Monney L, Sabatos CA, Gaglia JL, Ryu A, Waldner H, Chernova T, et al. Th1-specific cell surface protein Tim-3 regulates macrophage activation and severity of an autoimmune disease. Nature. 2002;415:536–41.
Vaidya VS, Ramirez V, Ichimura T, Bobadilla NA, Bonventre JV. Urinary kidney injury molecule-1: a sensitive quantitative biomarker for early detection of kidney tubular injury. Am J Physiol Renal Physiol. 2006;290:517–29.
Nogare AL, Dalpiaz T, Pedroso JA, Montenegro RM, Pegas KL, Veronese FV, et al. Expression of fibrosis-related genes in human renal allografts with interstitial fibrosis and tubular atrophy. J Nephrol. 2013;26:1179–87.
Ichimura T, Hung CC, Yang SA, Stevens JL, Bonventre JV. Kidney injury molecule-1: a tissue and urinary biomarker for nephrotoxicant-induced renal injury. Am J Physiol Renal Physiol. 2004;286:552–63.
Zhou Y, Vaidya VS, Brown RP, Zhang J, Rosenzweig BA, Thompson KL, et al. Comparison of kidney injury molecule-1 and other nephrotoxicity biomarkers in urine and kidney following acute exposure to gentamicin, mercury, and chromium. Toxicol Sci. 2008;101:159–70.
Lim AI, Tang SC, Lai KN, Leung JC. Kidney injury molecule-1: more than just an injury marker of tubular epithelial cells? J Cell Physiol. 2013;228:917–24.
Humphreys BD, Xu F, Sabbisetti V, Grgic I, Naini SM, Wang N, et al. Chronic epithelial kidney injury molecule-1 expression causes murine kidney fibrosis. J Clin Invest. 2013;123:4023–35.
Ichimura T, Asseldonk EJ, Humphreys BD, Gunaratnam L, Duffield JS, Bonventre JV. Kidney injury molecule-1 is a phosphatidylserine receptor that confers a phagocytic phenotype on epithelial cells. J Clin Invest. 2008;118:1657–68.
van Timmeren MM, van den Heuvel MC, Bailly V, Bakker SJ, van Goor H, Stegeman CA. Tubular kidney injury molecule-1 (KIM-1) in human renal disease. J Pathol. 2007;212:209–17.
Huo W, Zhang K, Nie Z, Li Q, Jin F. Kidney injury molecule-1 (KIM-1): a novel kidney specific injury molecule playing potential double-edged functions in kidney injury. Transplant Rev. 2010;24:143–6.
van Timmeren MM, Vaidya VS, van Ree RM, Oterdoom LH, de Vries AP, Gans RO, et al. High urinary excretion of kidney injury molecule-1 is an independent predictor of graft loss in renal transplant recipients. Transplantation. 2007;84:1625–30.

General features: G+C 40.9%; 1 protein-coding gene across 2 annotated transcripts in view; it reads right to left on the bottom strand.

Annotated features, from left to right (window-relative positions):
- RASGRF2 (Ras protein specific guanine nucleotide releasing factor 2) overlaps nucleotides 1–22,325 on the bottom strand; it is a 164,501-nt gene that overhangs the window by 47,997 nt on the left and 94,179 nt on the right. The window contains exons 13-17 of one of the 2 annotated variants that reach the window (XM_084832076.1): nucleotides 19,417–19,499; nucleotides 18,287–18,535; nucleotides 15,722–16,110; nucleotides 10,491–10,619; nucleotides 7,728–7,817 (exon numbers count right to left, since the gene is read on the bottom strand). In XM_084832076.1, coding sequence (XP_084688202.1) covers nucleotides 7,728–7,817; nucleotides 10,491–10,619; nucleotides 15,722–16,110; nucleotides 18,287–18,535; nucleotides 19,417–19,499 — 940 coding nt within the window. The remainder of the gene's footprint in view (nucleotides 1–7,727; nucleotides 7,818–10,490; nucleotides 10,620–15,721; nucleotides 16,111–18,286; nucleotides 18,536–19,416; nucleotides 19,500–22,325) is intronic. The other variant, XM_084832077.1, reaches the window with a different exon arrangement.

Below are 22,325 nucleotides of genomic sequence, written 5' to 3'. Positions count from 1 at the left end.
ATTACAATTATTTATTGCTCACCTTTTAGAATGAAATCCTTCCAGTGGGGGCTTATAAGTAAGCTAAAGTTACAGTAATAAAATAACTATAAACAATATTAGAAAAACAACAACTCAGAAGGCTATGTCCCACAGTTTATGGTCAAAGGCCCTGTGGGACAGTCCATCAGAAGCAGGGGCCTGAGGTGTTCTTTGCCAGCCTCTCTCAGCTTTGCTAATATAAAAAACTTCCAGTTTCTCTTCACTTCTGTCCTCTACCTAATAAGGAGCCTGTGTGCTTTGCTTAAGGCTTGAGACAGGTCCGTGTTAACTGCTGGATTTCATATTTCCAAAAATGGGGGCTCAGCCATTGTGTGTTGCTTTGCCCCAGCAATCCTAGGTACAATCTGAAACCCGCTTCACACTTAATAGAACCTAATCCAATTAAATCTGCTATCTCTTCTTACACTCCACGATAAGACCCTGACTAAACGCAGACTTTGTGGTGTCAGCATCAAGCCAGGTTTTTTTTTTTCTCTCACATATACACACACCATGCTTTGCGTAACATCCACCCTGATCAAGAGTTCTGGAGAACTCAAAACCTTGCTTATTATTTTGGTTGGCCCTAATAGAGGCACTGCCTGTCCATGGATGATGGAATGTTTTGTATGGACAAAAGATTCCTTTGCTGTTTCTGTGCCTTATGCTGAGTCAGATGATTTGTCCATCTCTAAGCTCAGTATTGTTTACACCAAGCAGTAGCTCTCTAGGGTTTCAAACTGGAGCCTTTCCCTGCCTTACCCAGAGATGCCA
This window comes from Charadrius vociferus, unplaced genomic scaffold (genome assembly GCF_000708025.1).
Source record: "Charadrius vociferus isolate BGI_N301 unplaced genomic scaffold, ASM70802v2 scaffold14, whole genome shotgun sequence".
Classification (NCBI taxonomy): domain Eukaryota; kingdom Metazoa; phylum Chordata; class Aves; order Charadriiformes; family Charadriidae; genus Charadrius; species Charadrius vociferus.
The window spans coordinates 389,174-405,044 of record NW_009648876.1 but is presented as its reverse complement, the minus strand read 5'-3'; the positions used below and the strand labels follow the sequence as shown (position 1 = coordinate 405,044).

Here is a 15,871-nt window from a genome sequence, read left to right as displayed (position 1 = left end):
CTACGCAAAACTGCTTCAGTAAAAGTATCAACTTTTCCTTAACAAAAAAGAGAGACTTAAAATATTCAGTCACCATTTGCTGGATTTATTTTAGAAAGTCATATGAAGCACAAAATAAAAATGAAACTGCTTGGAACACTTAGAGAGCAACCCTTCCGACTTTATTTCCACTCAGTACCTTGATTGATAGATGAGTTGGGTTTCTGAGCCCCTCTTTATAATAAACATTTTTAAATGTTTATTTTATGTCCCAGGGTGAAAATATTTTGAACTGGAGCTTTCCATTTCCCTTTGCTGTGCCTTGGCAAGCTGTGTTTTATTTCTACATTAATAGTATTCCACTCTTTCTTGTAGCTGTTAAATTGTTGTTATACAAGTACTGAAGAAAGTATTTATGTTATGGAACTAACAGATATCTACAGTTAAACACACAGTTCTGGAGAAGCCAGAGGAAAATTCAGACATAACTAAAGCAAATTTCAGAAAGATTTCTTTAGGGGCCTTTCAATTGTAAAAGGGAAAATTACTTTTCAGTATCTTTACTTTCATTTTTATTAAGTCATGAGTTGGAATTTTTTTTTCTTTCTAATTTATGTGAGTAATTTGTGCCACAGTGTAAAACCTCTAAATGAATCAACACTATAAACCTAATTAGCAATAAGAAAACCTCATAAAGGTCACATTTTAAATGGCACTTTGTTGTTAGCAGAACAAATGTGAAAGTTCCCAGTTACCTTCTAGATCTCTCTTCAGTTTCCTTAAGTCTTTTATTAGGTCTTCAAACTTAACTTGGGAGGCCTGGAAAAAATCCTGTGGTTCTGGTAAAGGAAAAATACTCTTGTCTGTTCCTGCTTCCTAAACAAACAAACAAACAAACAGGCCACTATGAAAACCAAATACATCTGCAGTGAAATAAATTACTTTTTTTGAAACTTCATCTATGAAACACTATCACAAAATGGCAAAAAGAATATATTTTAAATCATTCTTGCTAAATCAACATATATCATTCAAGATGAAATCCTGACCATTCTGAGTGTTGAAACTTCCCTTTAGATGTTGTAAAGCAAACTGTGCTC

Jin ZK, Tian PX, Wang XZ, Xue WJ, Ding XM, Zheng J, et al. Kidney injury molecule-1 and osteopontin: new markers for prediction of early kidney transplant rejection. Mol Immunol. 2013;54:457–64.
Schroppel B, Krüger B, Walsh L, Yeung M, Harris S, Garrison K, et al. Tubular Expression of KIM-1 Does not Predict Delayed Function After Transplantation. J Am Soc Nephrol. 2010;21:536–42.
Szeto CC, Kwan BC, Lai KB, Lai FM, Chow KM, Wang G, et al. Urinary expression of kidney injury markers in renal transplant recipients. Clin J Am Soc Nephrol. 2010;5:2329–37.
The present work received funds from the Brazilian Research Council (CNPq) and from the Research Incentive Fund from Hospital de Clínicas de Porto Alegre (FIPE/HCPA).
ALN received a scholarship from CAPES, Brazil. RCM is a Brazilian Research Council (CNPq) scholar.
The authors declare that they have no competing interests.
ALN contributed to the acquisition, analysis, and interpretation of data, drafted the article, and critically revised the text for important intellectual content; FVV contributed to the acquisition of data, analysis and interpretation of data, drafted the article, reviewed it critically for important intellectual content, and provided final approval of the draft; VNC, JAP, RMM, KLP contributed to the acquisition of data; LFG contributed to the analysis and interpretation of data; RCM participated in the conception and design of the study, acquisition of data, analysis and interpretation of data, drafted the article, reviewed it critically for important intellectual content, and provided final approval of the draft.